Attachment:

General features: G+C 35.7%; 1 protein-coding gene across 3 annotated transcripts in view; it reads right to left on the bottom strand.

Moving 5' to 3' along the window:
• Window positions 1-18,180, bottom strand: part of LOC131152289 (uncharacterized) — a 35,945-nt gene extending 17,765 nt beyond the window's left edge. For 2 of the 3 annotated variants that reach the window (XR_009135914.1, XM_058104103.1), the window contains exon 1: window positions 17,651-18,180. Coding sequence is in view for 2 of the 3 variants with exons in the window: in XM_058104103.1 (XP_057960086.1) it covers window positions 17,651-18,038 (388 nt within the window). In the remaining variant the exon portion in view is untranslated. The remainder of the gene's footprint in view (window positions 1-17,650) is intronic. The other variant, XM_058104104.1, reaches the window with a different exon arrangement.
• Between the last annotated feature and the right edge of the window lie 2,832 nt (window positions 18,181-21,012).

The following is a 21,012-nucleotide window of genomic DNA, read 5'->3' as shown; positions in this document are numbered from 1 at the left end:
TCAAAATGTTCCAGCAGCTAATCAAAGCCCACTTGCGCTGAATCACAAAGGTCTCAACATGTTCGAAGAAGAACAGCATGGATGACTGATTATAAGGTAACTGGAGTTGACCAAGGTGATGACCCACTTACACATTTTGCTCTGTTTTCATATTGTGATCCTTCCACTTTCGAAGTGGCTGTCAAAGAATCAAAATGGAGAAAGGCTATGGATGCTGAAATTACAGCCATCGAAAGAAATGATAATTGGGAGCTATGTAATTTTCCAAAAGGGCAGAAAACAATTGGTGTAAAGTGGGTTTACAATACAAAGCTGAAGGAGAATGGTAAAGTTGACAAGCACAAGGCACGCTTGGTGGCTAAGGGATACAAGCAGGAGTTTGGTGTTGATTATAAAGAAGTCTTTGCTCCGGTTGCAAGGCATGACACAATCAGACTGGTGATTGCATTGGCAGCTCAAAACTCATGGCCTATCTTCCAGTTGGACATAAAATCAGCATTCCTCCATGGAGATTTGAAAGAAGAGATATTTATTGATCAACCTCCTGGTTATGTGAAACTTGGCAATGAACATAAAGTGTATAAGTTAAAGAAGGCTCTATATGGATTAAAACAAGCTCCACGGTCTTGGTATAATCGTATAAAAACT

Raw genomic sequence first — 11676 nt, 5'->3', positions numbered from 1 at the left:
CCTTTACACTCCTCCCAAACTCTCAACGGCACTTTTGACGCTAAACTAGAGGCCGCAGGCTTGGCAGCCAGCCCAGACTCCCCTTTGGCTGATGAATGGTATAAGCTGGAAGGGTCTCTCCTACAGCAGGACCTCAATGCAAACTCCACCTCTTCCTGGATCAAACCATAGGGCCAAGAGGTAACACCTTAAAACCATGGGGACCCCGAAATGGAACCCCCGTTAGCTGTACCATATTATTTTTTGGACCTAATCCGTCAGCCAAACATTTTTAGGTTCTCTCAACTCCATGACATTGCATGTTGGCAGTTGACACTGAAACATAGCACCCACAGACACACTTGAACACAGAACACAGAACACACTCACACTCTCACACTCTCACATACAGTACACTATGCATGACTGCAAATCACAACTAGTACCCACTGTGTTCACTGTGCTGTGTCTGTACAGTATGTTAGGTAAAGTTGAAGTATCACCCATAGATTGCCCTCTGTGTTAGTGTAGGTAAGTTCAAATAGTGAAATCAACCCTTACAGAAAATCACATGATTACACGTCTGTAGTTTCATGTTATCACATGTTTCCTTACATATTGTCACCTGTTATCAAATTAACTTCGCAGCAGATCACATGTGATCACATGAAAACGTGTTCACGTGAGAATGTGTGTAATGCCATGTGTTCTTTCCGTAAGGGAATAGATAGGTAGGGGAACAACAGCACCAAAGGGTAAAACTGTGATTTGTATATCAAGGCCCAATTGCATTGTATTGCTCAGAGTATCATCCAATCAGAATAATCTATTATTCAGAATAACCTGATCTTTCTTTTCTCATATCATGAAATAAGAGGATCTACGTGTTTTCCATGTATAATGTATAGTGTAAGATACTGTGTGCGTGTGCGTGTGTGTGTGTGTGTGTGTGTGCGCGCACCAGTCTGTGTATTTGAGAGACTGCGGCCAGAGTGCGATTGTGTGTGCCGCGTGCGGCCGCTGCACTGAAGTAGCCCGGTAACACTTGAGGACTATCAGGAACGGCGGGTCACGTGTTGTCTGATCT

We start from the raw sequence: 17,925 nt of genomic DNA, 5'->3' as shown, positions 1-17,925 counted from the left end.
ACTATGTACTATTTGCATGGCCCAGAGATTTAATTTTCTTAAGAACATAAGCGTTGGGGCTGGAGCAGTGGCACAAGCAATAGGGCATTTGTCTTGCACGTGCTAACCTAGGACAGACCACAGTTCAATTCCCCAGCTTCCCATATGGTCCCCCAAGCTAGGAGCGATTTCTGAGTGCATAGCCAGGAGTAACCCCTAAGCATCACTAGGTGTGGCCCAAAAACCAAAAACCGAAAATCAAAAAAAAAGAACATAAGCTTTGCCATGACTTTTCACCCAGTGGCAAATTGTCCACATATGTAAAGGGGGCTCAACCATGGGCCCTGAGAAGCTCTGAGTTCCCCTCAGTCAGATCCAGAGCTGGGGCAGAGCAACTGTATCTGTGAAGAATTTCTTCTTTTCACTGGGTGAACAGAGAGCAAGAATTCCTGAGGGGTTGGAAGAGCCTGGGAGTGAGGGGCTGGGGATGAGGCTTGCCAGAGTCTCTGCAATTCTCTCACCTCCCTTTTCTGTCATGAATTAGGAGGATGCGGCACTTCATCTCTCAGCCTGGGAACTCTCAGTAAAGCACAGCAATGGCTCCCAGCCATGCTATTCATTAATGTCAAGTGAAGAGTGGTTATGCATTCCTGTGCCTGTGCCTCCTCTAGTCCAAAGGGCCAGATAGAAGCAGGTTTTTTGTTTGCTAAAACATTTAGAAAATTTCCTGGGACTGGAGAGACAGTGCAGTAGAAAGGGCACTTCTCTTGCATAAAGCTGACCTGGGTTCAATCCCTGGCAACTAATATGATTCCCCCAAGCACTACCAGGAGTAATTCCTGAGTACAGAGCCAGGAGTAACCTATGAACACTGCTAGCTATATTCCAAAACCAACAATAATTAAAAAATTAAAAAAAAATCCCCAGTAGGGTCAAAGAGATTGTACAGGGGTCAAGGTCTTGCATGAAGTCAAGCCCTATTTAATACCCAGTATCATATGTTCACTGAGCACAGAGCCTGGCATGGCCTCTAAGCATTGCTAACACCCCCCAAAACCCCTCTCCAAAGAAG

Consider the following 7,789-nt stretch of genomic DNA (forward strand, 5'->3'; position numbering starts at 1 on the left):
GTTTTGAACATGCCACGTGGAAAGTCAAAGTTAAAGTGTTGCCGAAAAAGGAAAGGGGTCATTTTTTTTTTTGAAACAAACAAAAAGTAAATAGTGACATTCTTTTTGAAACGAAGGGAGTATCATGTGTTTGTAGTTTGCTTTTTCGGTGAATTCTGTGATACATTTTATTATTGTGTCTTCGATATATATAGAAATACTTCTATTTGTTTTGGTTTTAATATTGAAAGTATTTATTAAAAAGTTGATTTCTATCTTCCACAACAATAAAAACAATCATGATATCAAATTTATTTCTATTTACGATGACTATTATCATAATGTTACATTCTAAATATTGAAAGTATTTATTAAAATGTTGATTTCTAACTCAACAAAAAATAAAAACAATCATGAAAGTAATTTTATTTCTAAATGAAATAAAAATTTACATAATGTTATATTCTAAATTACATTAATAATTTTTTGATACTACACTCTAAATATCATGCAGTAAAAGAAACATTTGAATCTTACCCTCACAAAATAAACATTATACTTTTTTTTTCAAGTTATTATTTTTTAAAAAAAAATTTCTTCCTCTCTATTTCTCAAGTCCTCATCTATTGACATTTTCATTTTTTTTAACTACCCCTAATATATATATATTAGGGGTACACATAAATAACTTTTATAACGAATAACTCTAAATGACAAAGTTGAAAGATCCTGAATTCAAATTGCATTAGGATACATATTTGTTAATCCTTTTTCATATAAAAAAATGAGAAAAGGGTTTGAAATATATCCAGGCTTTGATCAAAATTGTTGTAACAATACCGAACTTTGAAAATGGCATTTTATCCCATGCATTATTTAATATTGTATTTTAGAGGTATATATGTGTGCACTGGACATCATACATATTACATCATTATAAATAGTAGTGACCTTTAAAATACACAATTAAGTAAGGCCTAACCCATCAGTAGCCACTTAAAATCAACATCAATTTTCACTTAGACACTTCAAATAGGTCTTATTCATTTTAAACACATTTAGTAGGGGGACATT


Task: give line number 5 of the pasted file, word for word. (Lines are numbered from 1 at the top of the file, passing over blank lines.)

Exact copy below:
The following is a 21,012-nucleotide window of genomic DNA, read 5'->3' as shown; positions in this document are numbered from 1 at the left end: